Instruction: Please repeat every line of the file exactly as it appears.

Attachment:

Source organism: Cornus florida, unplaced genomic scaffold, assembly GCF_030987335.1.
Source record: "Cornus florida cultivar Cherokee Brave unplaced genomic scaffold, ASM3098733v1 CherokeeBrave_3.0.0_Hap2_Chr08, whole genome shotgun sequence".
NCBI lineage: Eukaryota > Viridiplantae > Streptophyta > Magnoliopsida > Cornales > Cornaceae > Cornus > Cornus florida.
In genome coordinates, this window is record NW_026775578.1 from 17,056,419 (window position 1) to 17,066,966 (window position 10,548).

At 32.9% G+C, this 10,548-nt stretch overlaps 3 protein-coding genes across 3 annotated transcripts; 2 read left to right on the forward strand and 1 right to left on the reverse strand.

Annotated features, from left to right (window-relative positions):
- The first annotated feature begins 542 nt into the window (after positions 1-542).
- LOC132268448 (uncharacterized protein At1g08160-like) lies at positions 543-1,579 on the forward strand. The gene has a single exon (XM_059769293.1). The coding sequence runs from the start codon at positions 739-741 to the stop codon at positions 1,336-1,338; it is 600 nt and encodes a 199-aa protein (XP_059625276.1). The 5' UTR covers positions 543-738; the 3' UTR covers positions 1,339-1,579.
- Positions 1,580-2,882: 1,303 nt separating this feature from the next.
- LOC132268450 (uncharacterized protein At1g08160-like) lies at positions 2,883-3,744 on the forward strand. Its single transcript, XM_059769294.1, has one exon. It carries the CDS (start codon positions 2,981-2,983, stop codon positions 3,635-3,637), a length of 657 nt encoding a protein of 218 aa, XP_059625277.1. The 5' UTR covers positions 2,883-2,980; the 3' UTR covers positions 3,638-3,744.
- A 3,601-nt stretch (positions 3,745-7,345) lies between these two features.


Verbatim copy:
Source organism: Cornus florida, unplaced genomic scaffold, assembly GCF_030987335.1.
Source record: "Cornus florida cultivar Cherokee Brave unplaced genomic scaffold, ASM3098733v1 CherokeeBrave_3.0.0_Hap2_Chr08, whole genome shotgun sequence".
NCBI lineage: Eukaryota > Viridiplantae > Streptophyta > Magnoliopsida > Cornales > Cornaceae > Cornus > Cornus florida.
In genome coordinates, this window is record NW_026775578.1 from 17,056,419 (window position 1) to 17,066,966 (window position 10,548).

At 32.9% G+C, this 10,548-nt stretch overlaps 3 protein-coding genes across 3 annotated transcripts; 2 read left to right on the forward strand and 1 right to left on the reverse strand.

Annotated features, from left to right (window-relative positions):
- The first annotated feature begins 542 nt into the window (after positions 1-542).
- LOC132268448 (uncharacterized protein At1g08160-like) lies at positions 543-1,579 on the forward strand. The gene has a single exon (XM_059769293.1). The coding sequence runs from the start codon at positions 739-741 to the stop codon at positions 1,336-1,338; it is 600 nt and encodes a 199-aa protein (XP_059625276.1). The 5' UTR covers positions 543-738; the 3' UTR covers positions 1,339-1,579.
- Positions 1,580-2,882: 1,303 nt separating this feature from the next.
- LOC132268450 (uncharacterized protein At1g08160-like) lies at positions 2,883-3,744 on the forward strand. Its single transcript, XM_059769294.1, has one exon. It carries the CDS (start codon positions 2,981-2,983, stop codon positions 3,635-3,637), a length of 657 nt encoding a protein of 218 aa, XP_059625277.1. The 5' UTR covers positions 2,883-2,980; the 3' UTR covers positions 3,638-3,744.
- A 3,601-nt stretch (positions 3,745-7,345) lies between these two features.